September 07, 2017 —
    Colorado’s new construction defect law officially takes effect this month. Although HB 17-1279 was passed in May, the statutory text provides that it only applies “with respect to events and circumstances occurring on or after September 1, 2017.” With that date now upon us, practitioners should be mindful of the law’s new requirements. The law applies to any lawsuit wherein a homeowner association files a construction defect action on behalf of two or more of its members. “Construction defect action” is defined broadly to include any claims against construction professionals relating to deficiencies in design or construction of real property. Before an association may commence such an action, its board must follow several steps. First, the board must deliver notice of the potential construction defect action to all homeowners and the affected construction professionals at their last known addresses. This requirement does not apply to construction professionals identified after the notice has been mailed, or to construction professionals joined in a previously-approved lawsuit. The notice must include a description of the alleged construction defects with reasonable specificity, the relief sought, a good-faith estimate of the benefits and risks involved, and a list of mandatory disclosures concerning assessments, attorney fees, and the marketability of units affected by construction defects. The notice must also call a meeting of all homeowners. The notice should be sent to the construction professionals at least five days before the homeowners. Reprinted courtesy of Jesse Howard Witt, Acerbic Witt Mr. Witt may be contacted at www.witt.law Read the full story... Read the court decision
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    U.S. Home Prices Climbed 0.1% in July as Gains Slowed

    September 24, 2014 —
    U.S. home prices rose less than economists estimated in July as investors pull back from the property market. Prices climbed 0.1 percent on a seasonally adjusted basis from June, the Federal Housing Finance Agency said today in a report from Washington. The average economist estimate was for a 0.5 percent increase, according to data compiled by Bloomberg. Investors who helped drive up prices are retreating as fewer foreclosures and other discounted homes become available. All-cash purchases in August fell to about 23 percent of the market from the usual 33 percent, the National Association of Realtors reported yesterday. Investors accounted for 12 percent, the least since late 2009. Read the court decision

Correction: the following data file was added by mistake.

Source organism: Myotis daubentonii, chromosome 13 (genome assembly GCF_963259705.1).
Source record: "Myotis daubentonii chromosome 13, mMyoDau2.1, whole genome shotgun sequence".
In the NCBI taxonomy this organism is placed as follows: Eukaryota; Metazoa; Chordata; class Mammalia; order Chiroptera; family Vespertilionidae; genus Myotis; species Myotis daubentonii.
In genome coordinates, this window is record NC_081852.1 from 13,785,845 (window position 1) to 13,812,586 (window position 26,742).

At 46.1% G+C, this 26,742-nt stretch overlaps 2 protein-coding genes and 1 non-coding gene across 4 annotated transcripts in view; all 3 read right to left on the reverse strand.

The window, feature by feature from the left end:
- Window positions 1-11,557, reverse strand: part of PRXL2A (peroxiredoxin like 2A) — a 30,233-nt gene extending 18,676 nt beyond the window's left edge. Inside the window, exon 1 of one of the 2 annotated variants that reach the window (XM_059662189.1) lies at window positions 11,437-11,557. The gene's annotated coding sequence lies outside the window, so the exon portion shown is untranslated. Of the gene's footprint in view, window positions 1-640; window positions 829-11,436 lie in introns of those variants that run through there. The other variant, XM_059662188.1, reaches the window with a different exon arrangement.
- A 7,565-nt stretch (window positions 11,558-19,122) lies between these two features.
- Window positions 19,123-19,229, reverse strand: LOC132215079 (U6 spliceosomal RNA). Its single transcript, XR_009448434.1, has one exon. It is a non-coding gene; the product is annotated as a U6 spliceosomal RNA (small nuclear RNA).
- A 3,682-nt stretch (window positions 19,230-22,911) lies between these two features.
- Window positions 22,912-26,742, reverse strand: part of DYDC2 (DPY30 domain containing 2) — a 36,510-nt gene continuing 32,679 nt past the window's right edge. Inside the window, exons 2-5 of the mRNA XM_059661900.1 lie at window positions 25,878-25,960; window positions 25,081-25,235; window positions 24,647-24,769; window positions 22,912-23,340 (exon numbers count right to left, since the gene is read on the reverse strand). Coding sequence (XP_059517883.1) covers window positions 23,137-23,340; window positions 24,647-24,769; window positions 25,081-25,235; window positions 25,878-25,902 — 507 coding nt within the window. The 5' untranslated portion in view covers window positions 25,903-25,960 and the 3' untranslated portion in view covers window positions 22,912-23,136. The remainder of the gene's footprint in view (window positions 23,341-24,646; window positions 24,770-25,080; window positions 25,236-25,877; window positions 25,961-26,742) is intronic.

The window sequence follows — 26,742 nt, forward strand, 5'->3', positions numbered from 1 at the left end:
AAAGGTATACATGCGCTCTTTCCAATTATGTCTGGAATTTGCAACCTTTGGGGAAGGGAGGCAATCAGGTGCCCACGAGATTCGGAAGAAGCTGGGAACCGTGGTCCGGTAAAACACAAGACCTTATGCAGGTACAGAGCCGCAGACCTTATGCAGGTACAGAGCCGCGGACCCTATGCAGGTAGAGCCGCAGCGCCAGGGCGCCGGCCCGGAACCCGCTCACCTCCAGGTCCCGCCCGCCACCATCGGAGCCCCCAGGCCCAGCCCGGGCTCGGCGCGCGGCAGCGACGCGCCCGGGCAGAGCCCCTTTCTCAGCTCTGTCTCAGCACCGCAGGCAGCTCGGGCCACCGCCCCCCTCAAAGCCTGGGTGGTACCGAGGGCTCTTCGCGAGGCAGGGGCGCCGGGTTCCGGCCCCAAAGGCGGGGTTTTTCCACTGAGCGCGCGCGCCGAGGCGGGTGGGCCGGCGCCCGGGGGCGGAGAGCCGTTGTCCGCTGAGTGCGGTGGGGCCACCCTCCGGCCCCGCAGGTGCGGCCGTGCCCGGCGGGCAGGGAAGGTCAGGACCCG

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    Reprinted courtesy of Prashant Gopal, Bloomberg
    Mr. Gopal may be contacted at pgopal2@bloomberg.net

    In Construction Your Contract May Not Always Preclude a Negligence Claim

    March 30, 2016 —
    Here at Construction Law Musings I have discussed the interaction of the so called “economic loss rule,” construction contracts and tort claims on numerous occasions. The general rule is that where a duty to perform in a certain way arises from the contract, the Virginia courts will not allow a plaintiff to turn a contract claim into a tort claim such as fraud or negligence. Read the court decision
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    Reprinted courtesy of Christopher G. Hill, Law Office of Christopher G. Hill, PC
    Mr. Hill may be contacted at chrisghill@constructionlawva.com

    Insurance Agent Sued for Lapse in Coverage after House Collapses

    October 29, 2014 —
    Property Casualty 360 reported a Hawaii case where the court ruled that an “insurance brokerage firm is responsible for the wrongful conduct of its employees, agents and independent contractors as long as they give the public the appearance that the individual is working as an agent of the brokerage.” The case involved a home that collapsed “during an attempted structural renovation.” The original insurance policy had lapsed, and the “application used to procure the second policy stated that there was no renovation work underway on the property, and thus contained a material misrepresentation which voided the second policy, the [homeowners] were left without insurance on the house.” Read the court decision